The music you'll hear is the original work of Jon Duncan, a long-time "online friend" of mine who's recently released a collection  of his music. I thought it worked well with the video clips, both musically and thematically. Seeing my 70-something year-old parents helping each other in rough hills of Shan State echoed the feeling of a "Short History of Everything". If you like the music, support a young (ok, he's my age) musician and visit Half a Cow Records and DL your own copy.

It won''t take another 7 months to publish the next installment. I was inspired by my mother's birthday this last week; Dad's is just a month away.  

Saturday, October 12, 2019

400 Weeks!?!

I'm putting this pic here so it has a 'host'...

Although if there are any ukulele players reading this who aren't already in the Seasons, come join!

Monday, April 1, 2019

The Parents Visit (Part 2)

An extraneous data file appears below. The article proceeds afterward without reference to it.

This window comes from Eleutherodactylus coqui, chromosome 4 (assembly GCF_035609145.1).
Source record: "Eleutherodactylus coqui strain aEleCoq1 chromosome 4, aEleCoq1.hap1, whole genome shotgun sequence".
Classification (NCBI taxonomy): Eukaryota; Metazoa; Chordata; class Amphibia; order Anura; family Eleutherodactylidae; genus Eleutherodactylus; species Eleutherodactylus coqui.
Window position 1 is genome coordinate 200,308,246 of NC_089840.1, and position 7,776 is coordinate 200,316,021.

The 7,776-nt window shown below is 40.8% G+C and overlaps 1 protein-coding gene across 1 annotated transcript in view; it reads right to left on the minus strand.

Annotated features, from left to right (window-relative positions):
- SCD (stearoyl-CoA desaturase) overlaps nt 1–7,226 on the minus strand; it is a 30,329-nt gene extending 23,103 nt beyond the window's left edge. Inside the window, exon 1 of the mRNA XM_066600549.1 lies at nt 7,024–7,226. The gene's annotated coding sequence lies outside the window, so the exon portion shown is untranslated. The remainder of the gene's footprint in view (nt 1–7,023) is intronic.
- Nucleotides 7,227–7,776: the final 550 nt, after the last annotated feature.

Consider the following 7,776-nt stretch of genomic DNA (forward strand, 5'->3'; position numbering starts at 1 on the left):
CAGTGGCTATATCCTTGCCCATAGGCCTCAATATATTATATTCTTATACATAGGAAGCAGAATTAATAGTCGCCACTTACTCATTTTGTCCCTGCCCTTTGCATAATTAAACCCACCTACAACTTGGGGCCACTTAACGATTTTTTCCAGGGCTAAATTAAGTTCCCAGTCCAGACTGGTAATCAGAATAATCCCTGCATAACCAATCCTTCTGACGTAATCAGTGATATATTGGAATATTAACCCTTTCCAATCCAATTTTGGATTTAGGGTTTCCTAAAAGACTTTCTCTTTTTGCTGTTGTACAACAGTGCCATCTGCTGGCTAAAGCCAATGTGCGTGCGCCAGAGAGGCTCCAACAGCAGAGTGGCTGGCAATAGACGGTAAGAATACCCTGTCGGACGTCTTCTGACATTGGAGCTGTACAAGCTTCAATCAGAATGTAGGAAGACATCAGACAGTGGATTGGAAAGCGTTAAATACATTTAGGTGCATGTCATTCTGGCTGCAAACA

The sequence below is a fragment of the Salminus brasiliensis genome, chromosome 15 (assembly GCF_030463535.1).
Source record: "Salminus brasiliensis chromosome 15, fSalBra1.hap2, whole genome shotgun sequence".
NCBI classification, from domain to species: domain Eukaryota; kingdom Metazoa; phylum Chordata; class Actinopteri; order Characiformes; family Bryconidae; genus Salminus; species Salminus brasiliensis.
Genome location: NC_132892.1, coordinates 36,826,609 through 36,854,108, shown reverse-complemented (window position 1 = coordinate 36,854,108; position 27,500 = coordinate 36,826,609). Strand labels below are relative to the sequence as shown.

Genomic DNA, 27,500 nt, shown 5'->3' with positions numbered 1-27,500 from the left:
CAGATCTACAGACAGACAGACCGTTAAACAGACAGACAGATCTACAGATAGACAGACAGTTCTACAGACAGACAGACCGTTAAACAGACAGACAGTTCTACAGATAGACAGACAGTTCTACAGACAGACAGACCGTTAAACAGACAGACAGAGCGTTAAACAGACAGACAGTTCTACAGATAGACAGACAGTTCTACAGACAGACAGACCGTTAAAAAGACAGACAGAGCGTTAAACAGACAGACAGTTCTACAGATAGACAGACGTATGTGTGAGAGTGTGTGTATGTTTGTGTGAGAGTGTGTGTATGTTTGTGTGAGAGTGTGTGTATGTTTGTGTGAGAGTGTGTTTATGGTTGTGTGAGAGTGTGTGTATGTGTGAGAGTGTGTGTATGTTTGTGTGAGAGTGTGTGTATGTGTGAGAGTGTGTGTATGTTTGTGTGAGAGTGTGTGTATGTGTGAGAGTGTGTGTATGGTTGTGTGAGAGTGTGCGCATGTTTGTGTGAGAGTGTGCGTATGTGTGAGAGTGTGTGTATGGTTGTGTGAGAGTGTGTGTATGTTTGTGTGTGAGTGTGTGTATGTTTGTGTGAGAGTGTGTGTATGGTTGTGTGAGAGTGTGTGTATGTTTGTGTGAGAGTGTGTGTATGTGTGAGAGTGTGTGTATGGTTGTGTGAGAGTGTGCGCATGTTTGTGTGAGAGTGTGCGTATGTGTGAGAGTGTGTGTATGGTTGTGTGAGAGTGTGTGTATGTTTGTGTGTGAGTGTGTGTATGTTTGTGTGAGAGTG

On returning to Yangon from the journey around Myanmar with my parents, my free time has been taken up by a new avenue of pursuit. 

In my role as an English teacher, I have found that my favorite aspect of my new career is teaching IELTS preparation classes. For those unfamiliar, the
International English Language Testing System (IELTS) is the fastest growing English language test in the world. Over 3.5 million tests were given last year, and it's used by tens of thousands of institutions worldwide to gauge an individual's English reading, listening, speaking and writing levels. I think I enjoy it so much because the students really have something to gain by performing well, and I feel like I'm helping to get them there. 

Because of the stakes involved, the IELTS-prep industry is similarly growing. There's tons of advice online for test preparation, and a lot of it is bogus. I've had my own ideas for an IELTS prep blog and service, and so much of my time in 2019 has been taken up on my new endeavor: The IELTS Temple. Feel free to check it out. It's growing daily.


Consequently, there's lots and lots of video footage I haven't had time to edit.

I can rely on my software's "Smart Movie" creator...








Wednesday, January 30, 2019

Mom and Dad Visit Myanmar - 1